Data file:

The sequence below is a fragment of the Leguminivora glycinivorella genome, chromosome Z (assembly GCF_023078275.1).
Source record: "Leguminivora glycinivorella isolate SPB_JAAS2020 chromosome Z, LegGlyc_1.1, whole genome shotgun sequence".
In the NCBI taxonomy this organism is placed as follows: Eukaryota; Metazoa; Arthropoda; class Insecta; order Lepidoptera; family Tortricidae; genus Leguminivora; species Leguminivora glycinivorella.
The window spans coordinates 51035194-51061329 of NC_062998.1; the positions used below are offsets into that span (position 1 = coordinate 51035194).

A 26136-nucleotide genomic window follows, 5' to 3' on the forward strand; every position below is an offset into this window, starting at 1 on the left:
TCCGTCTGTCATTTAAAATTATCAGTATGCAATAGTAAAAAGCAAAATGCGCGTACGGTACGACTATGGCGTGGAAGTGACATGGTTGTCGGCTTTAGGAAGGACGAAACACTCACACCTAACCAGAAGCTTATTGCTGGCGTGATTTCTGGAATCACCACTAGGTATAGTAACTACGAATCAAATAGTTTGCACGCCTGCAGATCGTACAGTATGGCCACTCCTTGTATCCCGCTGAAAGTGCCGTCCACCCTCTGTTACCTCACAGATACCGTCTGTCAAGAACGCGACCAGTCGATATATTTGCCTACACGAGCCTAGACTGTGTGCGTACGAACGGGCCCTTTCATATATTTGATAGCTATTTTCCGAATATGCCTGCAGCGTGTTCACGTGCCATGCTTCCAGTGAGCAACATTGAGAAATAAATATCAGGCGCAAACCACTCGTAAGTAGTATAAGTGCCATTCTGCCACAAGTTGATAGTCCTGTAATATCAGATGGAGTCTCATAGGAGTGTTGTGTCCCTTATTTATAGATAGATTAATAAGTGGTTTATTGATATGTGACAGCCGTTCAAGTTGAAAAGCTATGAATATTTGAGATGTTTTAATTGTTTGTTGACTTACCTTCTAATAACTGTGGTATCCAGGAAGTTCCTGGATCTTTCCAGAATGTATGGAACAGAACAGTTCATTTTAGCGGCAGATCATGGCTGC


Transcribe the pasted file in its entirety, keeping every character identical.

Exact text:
The sequence below is a fragment of the Leguminivora glycinivorella genome, chromosome Z (assembly GCF_023078275.1).
Source record: "Leguminivora glycinivorella isolate SPB_JAAS2020 chromosome Z, LegGlyc_1.1, whole genome shotgun sequence".
In the NCBI taxonomy this organism is placed as follows: Eukaryota; Metazoa; Arthropoda; class Insecta; order Lepidoptera; family Tortricidae; genus Leguminivora; species Leguminivora glycinivorella.
The window spans coordinates 51035194-51061329 of NC_062998.1; the positions used below are offsets into that span (position 1 = coordinate 51035194).

A 26136-nucleotide genomic window follows, 5' to 3' on the forward strand; every position below is an offset into this window, starting at 1 on the left:
TCCGTCTGTCATTTAAAATTATCAGTATGCAATAGTAAAAAGCAAAATGCGCGTACGGTACGACTATGGCGTGGAAGTGACATGGTTGTCGGCTTTAGGAAGGACGAAACACTCACACCTAACCAGAAGCTTATTGCTGGCGTGATTTCTGGAATCACCACTAGGTATAGTAACTACGAATCAAATAGTTTGCACGCCTGCAGATCGTACAGTATGGCCACTCCTTGTATCCCGCTGAAAGTGCCGTCCACCCTCTGTTACCTCACAGATACCGTCTGTCAAGAACGCGACCAGTCGATATATTTGCCTACACGAGCCTAGACTGTGTGCGTACGAACGGGCCCTTTCATATATTTGATAGCTATTTTCCGAATATGCCTGCAGCGTGTTCACGTGCCATGCTTCCAGTGAGCAACATTGAGAAATAAATATCAGGCGCAAACCACTCGTAAGTAGTATAAGTGCCATTCTGCCACAAGTTGATAGTCCTGTAATATCAGATGGAGTCTCATAGGAGTGTTGTGTCCCTTATTTATAGATAGATTAATAAGTGGTTTATTGATATGTGACAGCCGTTCAAGTTGAAAAGCTATGAATATTTGAGATGTTTTAATTGTTTGTTGACTTACCTTCTAATAACTGTGGTATCCAGGAAGTTCCTGGATCTTTCCAGAATGTATGGAACAGAACAGTTCATTTTAGCGGCAGATCATGGCTGC